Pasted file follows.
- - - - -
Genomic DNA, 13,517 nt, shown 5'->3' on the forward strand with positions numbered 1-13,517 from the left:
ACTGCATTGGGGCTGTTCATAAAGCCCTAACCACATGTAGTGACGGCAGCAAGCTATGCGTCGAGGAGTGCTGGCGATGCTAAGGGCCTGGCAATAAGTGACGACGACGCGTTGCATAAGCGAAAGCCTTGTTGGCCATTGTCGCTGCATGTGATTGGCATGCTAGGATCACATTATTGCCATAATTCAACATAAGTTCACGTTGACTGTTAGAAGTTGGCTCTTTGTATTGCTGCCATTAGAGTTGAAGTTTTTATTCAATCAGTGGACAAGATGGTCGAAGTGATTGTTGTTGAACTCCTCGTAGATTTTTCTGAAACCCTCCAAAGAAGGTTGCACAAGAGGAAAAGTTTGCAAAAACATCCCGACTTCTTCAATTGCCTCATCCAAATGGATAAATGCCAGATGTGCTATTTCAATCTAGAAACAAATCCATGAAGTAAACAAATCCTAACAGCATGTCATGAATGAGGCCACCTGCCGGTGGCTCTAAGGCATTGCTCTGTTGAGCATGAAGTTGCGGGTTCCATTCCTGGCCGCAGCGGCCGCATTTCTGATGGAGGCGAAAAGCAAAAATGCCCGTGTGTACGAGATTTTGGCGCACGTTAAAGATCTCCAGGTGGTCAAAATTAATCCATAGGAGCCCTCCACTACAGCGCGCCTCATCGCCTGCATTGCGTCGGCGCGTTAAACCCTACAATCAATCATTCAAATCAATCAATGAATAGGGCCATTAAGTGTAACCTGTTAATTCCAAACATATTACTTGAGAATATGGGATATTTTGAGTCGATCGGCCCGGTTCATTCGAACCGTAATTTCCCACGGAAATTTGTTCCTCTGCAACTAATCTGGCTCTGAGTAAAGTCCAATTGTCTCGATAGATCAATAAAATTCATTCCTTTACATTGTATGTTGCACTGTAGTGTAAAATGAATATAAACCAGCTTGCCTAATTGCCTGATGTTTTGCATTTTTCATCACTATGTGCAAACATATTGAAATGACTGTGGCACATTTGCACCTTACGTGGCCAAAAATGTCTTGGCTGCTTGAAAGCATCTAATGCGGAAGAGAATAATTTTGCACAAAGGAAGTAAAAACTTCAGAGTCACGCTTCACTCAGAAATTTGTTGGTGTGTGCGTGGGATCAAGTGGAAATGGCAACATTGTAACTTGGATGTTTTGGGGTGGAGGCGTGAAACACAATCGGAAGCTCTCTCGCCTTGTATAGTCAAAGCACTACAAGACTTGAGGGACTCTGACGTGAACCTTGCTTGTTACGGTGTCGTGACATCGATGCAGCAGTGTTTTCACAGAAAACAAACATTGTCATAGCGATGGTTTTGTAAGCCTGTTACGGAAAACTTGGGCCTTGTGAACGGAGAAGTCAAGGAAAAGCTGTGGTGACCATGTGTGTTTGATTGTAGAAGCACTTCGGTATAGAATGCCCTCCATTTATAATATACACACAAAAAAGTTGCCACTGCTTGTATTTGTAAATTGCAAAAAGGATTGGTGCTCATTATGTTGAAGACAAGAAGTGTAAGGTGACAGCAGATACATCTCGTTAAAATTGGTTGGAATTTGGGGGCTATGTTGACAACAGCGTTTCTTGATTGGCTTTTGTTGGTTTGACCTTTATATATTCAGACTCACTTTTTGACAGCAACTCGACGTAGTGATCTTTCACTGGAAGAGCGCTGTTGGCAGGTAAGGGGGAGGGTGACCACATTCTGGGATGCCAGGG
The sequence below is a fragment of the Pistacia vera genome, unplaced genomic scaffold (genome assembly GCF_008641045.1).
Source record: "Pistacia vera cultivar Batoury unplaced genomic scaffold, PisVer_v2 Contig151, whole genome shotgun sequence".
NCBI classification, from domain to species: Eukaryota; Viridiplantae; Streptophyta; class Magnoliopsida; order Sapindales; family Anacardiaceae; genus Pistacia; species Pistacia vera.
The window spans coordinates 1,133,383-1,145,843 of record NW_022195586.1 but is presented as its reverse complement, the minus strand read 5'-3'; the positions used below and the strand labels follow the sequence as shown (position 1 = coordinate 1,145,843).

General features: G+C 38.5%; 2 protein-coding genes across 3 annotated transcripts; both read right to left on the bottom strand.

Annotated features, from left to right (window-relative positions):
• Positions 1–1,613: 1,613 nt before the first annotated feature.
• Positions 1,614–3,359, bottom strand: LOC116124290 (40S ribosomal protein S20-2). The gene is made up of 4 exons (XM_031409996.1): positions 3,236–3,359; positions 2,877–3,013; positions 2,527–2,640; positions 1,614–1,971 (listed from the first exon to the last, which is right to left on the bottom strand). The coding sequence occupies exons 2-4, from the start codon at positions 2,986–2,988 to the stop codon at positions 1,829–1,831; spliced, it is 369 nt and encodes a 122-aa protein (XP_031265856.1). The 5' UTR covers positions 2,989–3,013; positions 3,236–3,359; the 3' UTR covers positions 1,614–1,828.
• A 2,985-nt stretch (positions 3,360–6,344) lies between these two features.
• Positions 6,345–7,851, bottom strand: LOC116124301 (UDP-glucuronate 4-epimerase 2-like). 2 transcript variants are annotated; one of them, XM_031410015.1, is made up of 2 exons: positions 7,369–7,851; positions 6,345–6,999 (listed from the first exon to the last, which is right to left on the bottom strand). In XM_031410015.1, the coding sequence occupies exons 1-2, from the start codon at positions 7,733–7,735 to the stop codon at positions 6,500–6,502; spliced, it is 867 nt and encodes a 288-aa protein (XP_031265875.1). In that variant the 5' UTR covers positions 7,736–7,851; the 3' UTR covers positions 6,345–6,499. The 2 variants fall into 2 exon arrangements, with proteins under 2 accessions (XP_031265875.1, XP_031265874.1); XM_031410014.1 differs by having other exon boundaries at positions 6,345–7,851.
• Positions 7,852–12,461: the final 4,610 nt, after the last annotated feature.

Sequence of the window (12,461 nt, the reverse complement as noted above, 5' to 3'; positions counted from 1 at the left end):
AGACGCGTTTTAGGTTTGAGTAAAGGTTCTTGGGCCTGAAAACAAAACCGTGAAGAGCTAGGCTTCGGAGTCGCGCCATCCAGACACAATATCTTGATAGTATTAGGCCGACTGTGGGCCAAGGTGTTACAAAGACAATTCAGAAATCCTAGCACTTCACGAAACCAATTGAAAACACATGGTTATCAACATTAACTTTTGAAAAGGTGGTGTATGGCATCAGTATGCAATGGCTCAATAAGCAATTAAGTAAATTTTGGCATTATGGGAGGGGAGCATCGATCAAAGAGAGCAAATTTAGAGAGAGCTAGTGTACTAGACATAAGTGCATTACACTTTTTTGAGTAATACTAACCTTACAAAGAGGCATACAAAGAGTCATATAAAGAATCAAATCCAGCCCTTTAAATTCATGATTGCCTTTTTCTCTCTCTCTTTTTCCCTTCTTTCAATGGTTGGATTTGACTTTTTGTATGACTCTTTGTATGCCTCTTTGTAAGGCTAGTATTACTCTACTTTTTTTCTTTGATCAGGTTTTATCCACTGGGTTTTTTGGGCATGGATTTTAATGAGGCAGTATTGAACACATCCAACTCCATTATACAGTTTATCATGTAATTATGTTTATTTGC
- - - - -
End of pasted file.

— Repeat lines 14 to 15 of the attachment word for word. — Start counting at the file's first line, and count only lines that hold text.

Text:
Sequence of the window (12,461 nt, the reverse complement as noted above, 5' to 3'; positions counted from 1 at the left end):
AGACGCGTTTTAGGTTTGAGTAAAGGTTCTTGGGCCTGAAAACAAAACCGTGAAGAGCTAGGCTTCGGAGTCGCGCCATCCAGACACAATATCTTGATAGTATTAGGCCGACTGTGGGCCAAGGTGTTACAAAGACAATTCAGAAATCCTAGCACTTCACGAAACCAATTGAAAACACATGGTTATCAACATTAACTTTTGAAAAGGTGGTGTATGGCATCAGTATGCAATGGCTCAATAAGCAATTAAGTAAATTTTGGCATTATGGGAGGGGAGCATCGATCAAAGAGAGCAAATTTAGAGAGAGCTAGTGTACTAGACATAAGTGCATTACACTTTTTTGAGTAATACTAACCTTACAAAGAGGCATACAAAGAGTCATATAAAGAATCAAATCCAGCCCTTTAAATTCATGATTGCCTTTTTCTCTCTCTCTTTTTCCCTTCTTTCAATGGTTGGATTTGACTTTTTGTATGACTCTTTGTATGCCTCTTTGTAAGGCTAGTATTACTCTACTTTTTTTCTTTGATCAGGTTTTATCCACTGGGTTTTTTGGGCATGGATTTTAATGAGGCAGTATTGAACACATCCAACTCCATTATACAGTTTATCATGTAATTATGTTTATTTGC